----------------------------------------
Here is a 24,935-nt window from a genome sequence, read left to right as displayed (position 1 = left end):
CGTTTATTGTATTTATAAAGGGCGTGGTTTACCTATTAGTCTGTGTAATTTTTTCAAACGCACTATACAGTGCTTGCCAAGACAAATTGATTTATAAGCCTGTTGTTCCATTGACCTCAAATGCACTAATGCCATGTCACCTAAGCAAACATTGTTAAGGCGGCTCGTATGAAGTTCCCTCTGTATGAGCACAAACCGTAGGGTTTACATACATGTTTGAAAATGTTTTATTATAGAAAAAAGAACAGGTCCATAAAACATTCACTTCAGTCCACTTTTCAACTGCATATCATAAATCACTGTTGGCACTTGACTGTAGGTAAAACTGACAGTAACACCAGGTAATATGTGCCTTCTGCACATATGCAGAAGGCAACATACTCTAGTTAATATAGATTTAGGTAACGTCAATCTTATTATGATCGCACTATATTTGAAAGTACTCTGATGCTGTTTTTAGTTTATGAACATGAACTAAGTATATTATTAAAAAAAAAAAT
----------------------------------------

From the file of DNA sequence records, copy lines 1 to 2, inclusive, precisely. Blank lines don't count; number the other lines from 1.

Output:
Here is a 24,935-nt window from a genome sequence, read left to right as displayed (position 1 = left end):
CGTTTATTGTATTTATAAAGGGCGTGGTTTACCTATTAGTCTGTGTAATTTTTTCAAACGCACTATACAGTGCTTGCCAAGACAAATTGATTTATAAGCCTGTTGTTCCATTGACCTCAAATGCACTAATGCCATGTCACCTAAGCAAACATTGTTAAGGCGGCTCGTATGAAGTTCCCTCTGTATGAGCACAAACCGTAGGGTTTACATACATGTTTGAAAATGTTTTATTATAGAAAAAAGAACAGGTCCATAAAACATTCACTTCAGTCCACTTTTCAACTGCATATCATAAATCACTGTTGGCACTTGACTGTAGGTAAAACTGACAGTAACACCAGGTAATATGTGCCTTCTGCACATATGCAGAAGGCAACATACTCTAGTTAATATAGATTTAGGTAACGTCAATCTTATTATGATCGCACTATATTTGAAAGTACTCTGATGCTGTTTTTAGTTTATGAACATGAACTAAGTATATTATTAAAAAAAAAAAT